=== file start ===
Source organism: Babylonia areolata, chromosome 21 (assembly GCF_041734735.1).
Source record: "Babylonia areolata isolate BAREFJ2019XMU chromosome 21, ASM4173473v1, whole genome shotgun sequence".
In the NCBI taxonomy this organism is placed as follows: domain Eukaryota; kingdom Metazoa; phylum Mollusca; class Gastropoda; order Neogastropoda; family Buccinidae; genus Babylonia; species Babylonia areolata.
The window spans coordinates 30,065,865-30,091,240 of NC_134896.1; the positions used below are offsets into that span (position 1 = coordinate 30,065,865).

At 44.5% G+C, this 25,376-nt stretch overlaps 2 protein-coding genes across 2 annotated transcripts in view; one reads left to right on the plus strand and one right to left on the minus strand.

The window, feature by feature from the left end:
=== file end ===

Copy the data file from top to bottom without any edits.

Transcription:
Source organism: Babylonia areolata, chromosome 21 (assembly GCF_041734735.1).
Source record: "Babylonia areolata isolate BAREFJ2019XMU chromosome 21, ASM4173473v1, whole genome shotgun sequence".
In the NCBI taxonomy this organism is placed as follows: domain Eukaryota; kingdom Metazoa; phylum Mollusca; class Gastropoda; order Neogastropoda; family Buccinidae; genus Babylonia; species Babylonia areolata.
The window spans coordinates 30,065,865-30,091,240 of NC_134896.1; the positions used below are offsets into that span (position 1 = coordinate 30,065,865).

At 44.5% G+C, this 25,376-nt stretch overlaps 2 protein-coding genes across 2 annotated transcripts in view; one reads left to right on the plus strand and one right to left on the minus strand.

The window, feature by feature from the left end: